Homelessness


The Stewart McKinney Act of 1987 defines a homeless person as Aone who lacks a fixed permanent nighttime residence, or whose nighttime residence is a temporary shelter, welfare hotel or any public or private place not designated as sleeping accommodations for human [email protected] (583). Included in the homeless population are people who stay with friends or family for a short period of time and then decide to find shelter on the streets because of conflict with the people whom they are staying with, or because of personal pride. In the early 1980=s homelessness was determined to be a major problem in the United States. These years saw a steep rise in the number of homeless, due to poor economy and diminishing financial help for housing and income.
The homeless consist of all types, races, and ages of people. A large portion of the homeless population consists of men but the number of women and children living on the streets is on the rise. Current statistics show that women and children now make up around forty percent of the homeless population. According to John J. Macionis one-third of homeless people abuse drugs and one-fourth are mentally ill. The current homeless population is mostly non-white and has an average age of the middle thirties. Veterans make up about one-third of the total number of homeless men.
The homeless all suffer from absolute poverty. As stated in 1995 by the United States government, 36 million people or 13.8% of the population was poor. The government defines a family of four as being poor if they generate a yearly income of $15,569 or less, although the average improvised family=s income was only around $10,000 in 1995. The Encyclopedia of Applied Ethics states, the average annual income of the homeless in Chicago was $1198 in 1996 (584). APerhaps we should not be surprised that one percent of our population, for one reason or another is unable to cope with our complex and highly competitive [email protected] (Macionis 183)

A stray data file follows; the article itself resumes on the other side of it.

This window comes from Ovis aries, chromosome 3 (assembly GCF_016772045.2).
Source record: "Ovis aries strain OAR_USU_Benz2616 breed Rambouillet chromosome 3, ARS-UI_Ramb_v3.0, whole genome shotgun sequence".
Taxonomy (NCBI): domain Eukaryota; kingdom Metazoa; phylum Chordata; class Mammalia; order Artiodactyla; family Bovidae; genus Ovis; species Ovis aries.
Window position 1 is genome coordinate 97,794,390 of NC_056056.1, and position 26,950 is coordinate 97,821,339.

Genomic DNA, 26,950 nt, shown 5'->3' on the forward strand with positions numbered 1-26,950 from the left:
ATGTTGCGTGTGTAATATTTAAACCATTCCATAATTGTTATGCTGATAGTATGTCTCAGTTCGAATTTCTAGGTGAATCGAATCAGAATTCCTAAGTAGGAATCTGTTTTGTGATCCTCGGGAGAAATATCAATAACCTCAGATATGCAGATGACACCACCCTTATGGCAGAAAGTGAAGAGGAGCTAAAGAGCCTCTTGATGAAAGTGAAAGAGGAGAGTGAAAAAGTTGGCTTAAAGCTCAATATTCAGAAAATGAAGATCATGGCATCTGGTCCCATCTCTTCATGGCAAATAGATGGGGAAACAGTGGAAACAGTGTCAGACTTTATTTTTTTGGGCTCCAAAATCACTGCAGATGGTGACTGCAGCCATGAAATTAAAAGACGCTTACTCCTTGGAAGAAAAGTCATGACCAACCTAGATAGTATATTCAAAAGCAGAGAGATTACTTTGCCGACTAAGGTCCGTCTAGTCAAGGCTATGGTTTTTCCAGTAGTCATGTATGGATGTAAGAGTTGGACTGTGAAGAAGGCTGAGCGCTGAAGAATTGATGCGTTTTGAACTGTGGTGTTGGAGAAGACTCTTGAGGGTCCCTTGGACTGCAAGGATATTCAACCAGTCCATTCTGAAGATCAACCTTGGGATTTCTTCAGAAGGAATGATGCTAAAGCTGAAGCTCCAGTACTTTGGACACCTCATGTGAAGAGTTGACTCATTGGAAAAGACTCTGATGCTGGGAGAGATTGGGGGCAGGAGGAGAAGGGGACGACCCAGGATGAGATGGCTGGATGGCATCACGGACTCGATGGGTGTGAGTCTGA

According to the Encyclopedia of Applied Ethics homelessness in America has several causes. One such cause is the competitiveness of the business market. Companies are no longer as loyal to their employees as they used to be. Many corporations now use overseas laborers. Also, a diminishing amount of low-skill jobs, due to industrialization has increased the chances of low-skilled workers finding employment. The Chicago coalition for the homeless states that a person must be employed full time and earn more than $8.29 per hour in order to exceed the federal poverty level for a family of four. According to the 1997 census report 2.3 million people worked full time but were still below the poverty line (5).
Another reason for the increased number of homeless is the lack of affordable housing, especially in urban areas. The Chicago Coalition for the Homeless reports that, nationally, 10.5 million low income renters compete for 6.1 million rental units that are within their price range, leaving 4.4 million without affordable housing (3). Many low-income areas are being bought out by wealthy entrepreneurs who remodel and restore them and restore them and sell them for a large profit.
The mainstreaming of institutionalized mental patients is another reason for homelessness. According to Microsoft Encarta nationally 20-25% of the homeless population suffers from some sort of major mental illness (2). These people are less likely to be able to obtain support such as treatment, case management and the help that is necessary to find and maintain permanent housing.
The most recent cause of homelessness in the United States is the Afeminization of [email protected] Because of the high expense of child care and the increasing numbers of single mothers, the number of homeless women and children is on the rise. According to Stacey Chambers the rise in the number of homeless women is partially due to domestic violence. In an interview of homeless mothers ninety-two percent had been assaulted at one time in their lives. More than half had suffered from bouts of major depression inther lives whereas only twenty percent of the United States female population had suffered from similar depression (2).
Despite these facts and statistics, little else is known about these people. Most sociological surveys are conducted by phone or mail and obviously cannot reach the